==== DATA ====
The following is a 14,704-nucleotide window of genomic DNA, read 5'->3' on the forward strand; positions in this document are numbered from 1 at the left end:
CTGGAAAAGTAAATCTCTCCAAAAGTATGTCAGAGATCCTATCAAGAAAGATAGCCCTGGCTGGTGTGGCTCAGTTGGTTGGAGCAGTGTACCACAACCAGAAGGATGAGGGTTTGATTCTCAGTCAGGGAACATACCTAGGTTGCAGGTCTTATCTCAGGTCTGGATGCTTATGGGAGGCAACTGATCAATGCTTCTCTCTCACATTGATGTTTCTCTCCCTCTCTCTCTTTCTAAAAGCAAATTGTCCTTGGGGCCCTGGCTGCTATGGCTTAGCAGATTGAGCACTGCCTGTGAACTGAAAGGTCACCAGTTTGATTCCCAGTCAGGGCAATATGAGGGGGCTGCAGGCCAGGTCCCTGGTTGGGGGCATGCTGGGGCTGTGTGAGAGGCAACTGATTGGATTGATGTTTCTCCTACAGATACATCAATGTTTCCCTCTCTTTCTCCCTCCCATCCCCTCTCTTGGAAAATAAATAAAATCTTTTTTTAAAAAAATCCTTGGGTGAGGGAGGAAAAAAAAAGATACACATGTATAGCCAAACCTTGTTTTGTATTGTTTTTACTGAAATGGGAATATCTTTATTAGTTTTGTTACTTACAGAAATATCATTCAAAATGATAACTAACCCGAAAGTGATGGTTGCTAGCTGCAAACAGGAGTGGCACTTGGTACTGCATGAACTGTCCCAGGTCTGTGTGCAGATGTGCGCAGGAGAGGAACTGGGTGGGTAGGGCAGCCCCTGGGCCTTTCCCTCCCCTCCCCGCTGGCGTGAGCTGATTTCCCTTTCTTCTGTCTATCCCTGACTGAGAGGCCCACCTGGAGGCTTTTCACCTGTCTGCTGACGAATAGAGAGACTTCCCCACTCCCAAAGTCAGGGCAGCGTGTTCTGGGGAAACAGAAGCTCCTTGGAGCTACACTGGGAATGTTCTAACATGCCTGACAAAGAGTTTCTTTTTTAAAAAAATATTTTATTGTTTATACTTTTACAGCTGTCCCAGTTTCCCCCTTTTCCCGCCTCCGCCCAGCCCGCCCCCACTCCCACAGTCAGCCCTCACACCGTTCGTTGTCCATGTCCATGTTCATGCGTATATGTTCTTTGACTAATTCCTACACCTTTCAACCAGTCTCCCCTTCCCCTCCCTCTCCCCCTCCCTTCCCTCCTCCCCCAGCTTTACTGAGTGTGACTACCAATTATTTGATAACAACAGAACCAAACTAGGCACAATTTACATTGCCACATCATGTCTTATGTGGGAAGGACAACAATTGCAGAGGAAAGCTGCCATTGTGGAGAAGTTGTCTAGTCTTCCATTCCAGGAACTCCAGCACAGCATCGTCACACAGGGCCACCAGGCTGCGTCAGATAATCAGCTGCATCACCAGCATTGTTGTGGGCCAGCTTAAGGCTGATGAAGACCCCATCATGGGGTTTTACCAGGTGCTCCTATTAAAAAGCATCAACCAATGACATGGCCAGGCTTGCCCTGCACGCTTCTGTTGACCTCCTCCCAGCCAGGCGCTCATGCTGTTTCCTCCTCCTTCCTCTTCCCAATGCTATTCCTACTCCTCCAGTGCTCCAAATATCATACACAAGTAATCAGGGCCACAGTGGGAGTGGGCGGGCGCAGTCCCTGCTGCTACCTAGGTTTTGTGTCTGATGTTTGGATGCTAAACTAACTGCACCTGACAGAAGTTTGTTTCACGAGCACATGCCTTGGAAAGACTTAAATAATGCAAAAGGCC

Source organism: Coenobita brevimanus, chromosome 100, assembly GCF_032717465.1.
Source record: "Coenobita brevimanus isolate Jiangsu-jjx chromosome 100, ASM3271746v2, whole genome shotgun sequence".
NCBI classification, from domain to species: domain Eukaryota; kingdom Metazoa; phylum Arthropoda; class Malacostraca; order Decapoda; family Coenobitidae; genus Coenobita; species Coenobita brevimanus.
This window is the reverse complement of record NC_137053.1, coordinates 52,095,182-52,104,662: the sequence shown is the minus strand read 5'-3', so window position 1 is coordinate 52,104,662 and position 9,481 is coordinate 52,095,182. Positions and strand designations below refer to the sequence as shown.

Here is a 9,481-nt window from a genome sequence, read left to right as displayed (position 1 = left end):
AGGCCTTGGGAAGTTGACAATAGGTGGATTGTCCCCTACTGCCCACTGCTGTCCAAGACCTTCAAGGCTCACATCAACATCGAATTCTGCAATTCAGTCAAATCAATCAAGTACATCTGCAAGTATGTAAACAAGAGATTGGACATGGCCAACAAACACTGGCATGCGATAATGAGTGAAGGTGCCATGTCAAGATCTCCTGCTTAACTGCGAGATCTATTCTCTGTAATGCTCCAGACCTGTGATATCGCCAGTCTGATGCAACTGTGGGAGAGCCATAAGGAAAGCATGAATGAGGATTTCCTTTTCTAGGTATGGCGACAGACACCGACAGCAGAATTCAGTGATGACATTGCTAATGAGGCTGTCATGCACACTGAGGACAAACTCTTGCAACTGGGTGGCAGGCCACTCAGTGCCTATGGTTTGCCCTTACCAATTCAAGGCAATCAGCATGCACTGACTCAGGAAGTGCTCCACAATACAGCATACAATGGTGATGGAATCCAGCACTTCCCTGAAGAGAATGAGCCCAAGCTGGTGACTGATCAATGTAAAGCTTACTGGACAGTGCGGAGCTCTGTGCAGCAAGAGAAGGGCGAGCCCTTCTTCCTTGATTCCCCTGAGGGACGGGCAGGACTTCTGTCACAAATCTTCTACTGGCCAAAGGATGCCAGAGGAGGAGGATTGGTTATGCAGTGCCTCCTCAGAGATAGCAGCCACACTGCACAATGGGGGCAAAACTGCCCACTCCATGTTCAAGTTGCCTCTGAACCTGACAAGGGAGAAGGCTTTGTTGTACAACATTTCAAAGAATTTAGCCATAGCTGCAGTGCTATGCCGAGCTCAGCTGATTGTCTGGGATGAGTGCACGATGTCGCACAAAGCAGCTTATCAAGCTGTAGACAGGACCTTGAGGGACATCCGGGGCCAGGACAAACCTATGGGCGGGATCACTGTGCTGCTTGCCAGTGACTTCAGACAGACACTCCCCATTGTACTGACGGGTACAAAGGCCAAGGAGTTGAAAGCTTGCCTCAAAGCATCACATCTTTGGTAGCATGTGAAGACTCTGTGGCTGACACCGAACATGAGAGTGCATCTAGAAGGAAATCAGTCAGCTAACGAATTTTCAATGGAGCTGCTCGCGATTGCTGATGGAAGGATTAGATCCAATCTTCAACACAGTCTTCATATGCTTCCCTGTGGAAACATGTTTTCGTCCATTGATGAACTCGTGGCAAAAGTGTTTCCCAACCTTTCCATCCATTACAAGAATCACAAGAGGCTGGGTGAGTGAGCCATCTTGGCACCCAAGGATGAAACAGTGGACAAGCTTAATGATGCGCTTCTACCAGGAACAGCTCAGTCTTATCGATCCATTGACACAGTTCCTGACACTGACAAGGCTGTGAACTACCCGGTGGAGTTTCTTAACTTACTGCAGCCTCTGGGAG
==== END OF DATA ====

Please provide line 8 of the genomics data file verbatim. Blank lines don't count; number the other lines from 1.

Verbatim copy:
AGGCCTTGGGAAGTTGACAATAGGTGGATTGTCCCCTACTGCCCACTGCTGTCCAAGACCTTCAAGGCTCACATCAACATCGAATTCTGCAATTCAGTCAAATCAATCAAGTACATCTGCAAGTATGTAAACAAGAGATTGGACATGGCCAACAAACACTGGCATGCGATAATGAGTGAAGGTGCCATGTCAAGATCTCCTGCTTAACTGCGAGATCTATTCTCTGTAATGCTCCAGACCTGTGATATCGCCAGTCTGATGCAACTGTGGGAGAGCCATAAGGAAAGCATGAATGAGGATTTCCTTTTCTAGGTATGGCGACAGACACCGACAGCAGAATTCAGTGATGACATTGCTAATGAGGCTGTCATGCACACTGAGGACAAACTCTTGCAACTGGGTGGCAGGCCACTCAGTGCCTATGGTTTGCCCTTACCAATTCAAGGCAATCAGCATGCACTGACTCAGGAAGTGCTCCACAATACAGCATACAATGGTGATGGAATCCAGCACTTCCCTGAAGAGAATGAGCCCAAGCTGGTGACTGATCAATGTAAAGCTTACTGGACAGTGCGGAGCTCTGTGCAGCAAGAGAAGGGCGAGCCCTTCTTCCTTGATTCCCCTGAGGGACGGGCAGGACTTCTGTCACAAATCTTCTACTGGCCAAAGGATGCCAGAGGAGGAGGATTGGTTATGCAGTGCCTCCTCAGAGATAGCAGCCACACTGCACAATGGGGGCAAAACTGCCCACTCCATGTTCAAGTTGCCTCTGAACCTGACAAGGGAGAAGGCTTTGTTGTACAACATTTCAAAGAATTTAGCCATAGCTGCAGTGCTATGCCGAGCTCAGCTGATTGTCTGGGATGAGTGCACGATGTCGCACAAAGCAGCTTATCAAGCTGTAGACAGGACCTTGAGGGACATCCGGGGCCAGGACAAACCTATGGGCGGGATCACTGTGCTGCTTGCCAGTGACTTCAGACAGACACTCCCCATTGTACTGACGGGTACAAAGGCCAAGGAGTTGAAAGCTTGCCTCAAAGCATCACATCTTTGGTAGCATGTGAAGACTCTGTGGCTGACACCGAACATGAGAGTGCATCTAGAAGGAAATCAGTCAGCTAACGAATTTTCAATGGAGCTGCTCGCGATTGCTGATGGAAGGATTAGATCCAATCTTCAACACAGTCTTCATATGCTTCCCTGTGGAAACATGTTTTCGTCCATTGATGAACTCGTGGCAAAAGTGTTTCCCAACCTTTCCATCCATTACAAGAATCACAAGAGGCTGGGTGAGTGAGCCATCTTGGCACCCAAGGATGAAACAGTGGACAAGCTTAATGATGCGCTTCTACCAGGAACAGCTCAGTCTTATCGATCCATTGACACAGTTCCTGACACTGACAAGGCTGTGAACTACCCGGTGGAGTTTCTTAACTTACTGCAGCCTCTGGGAG